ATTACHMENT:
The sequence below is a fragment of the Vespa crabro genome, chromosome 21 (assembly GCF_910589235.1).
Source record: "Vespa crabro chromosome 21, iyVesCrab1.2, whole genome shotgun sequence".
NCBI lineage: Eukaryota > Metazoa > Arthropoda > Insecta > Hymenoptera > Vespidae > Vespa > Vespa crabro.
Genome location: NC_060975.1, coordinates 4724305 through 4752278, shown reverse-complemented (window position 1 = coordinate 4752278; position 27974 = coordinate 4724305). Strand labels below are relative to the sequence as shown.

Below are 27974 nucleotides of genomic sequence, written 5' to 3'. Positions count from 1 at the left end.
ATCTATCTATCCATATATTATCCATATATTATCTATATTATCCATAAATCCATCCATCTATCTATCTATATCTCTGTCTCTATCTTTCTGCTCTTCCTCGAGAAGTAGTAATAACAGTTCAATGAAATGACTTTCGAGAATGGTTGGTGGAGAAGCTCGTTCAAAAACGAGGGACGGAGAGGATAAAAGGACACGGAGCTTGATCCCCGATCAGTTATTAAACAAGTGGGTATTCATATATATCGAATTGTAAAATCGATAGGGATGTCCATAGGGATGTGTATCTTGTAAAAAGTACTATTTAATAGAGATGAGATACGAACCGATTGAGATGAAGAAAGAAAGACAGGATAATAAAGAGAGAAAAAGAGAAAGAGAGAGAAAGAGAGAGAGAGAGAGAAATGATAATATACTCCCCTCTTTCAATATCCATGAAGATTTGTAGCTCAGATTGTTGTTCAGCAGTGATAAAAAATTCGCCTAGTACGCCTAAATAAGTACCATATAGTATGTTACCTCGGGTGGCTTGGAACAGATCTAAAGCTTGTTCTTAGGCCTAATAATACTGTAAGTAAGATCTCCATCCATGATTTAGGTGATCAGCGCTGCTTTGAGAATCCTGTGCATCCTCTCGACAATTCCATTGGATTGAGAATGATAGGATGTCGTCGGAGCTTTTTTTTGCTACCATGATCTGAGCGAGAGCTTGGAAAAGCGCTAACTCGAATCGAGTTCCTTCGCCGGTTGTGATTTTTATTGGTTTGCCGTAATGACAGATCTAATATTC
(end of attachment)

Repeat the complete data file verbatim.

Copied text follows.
The sequence below is a fragment of the Vespa crabro genome, chromosome 21 (assembly GCF_910589235.1).
Source record: "Vespa crabro chromosome 21, iyVesCrab1.2, whole genome shotgun sequence".
NCBI lineage: Eukaryota > Metazoa > Arthropoda > Insecta > Hymenoptera > Vespidae > Vespa > Vespa crabro.
Genome location: NC_060975.1, coordinates 4724305 through 4752278, shown reverse-complemented (window position 1 = coordinate 4752278; position 27974 = coordinate 4724305). Strand labels below are relative to the sequence as shown.

Below are 27974 nucleotides of genomic sequence, written 5' to 3'. Positions count from 1 at the left end.
ATCTATCTATCCATATATTATCCATATATTATCTATATTATCCATAAATCCATCCATCTATCTATCTATATCTCTGTCTCTATCTTTCTGCTCTTCCTCGAGAAGTAGTAATAACAGTTCAATGAAATGACTTTCGAGAATGGTTGGTGGAGAAGCTCGTTCAAAAACGAGGGACGGAGAGGATAAAAGGACACGGAGCTTGATCCCCGATCAGTTATTAAACAAGTGGGTATTCATATATATCGAATTGTAAAATCGATAGGGATGTCCATAGGGATGTGTATCTTGTAAAAAGTACTATTTAATAGAGATGAGATACGAACCGATTGAGATGAAGAAAGAAAGACAGGATAATAAAGAGAGAAAAAGAGAAAGAGAGAGAAAGAGAGAGAGAGAGAGAAATGATAATATACTCCCCTCTTTCAATATCCATGAAGATTTGTAGCTCAGATTGTTGTTCAGCAGTGATAAAAAATTCGCCTAGTACGCCTAAATAAGTACCATATAGTATGTTACCTCGGGTGGCTTGGAACAGATCTAAAGCTTGTTCTTAGGCCTAATAATACTGTAAGTAAGATCTCCATCCATGATTTAGGTGATCAGCGCTGCTTTGAGAATCCTGTGCATCCTCTCGACAATTCCATTGGATTGAGAATGATAGGATGTCGTCGGAGCTTTTTTTTGCTACCATGATCTGAGCGAGAGCTTGGAAAAGCGCTAACTCGAATCGAGTTCCTTCGCCGGTTGTGATTTTTATTGGTTTGCCGTAATGACAGATCTAATATTC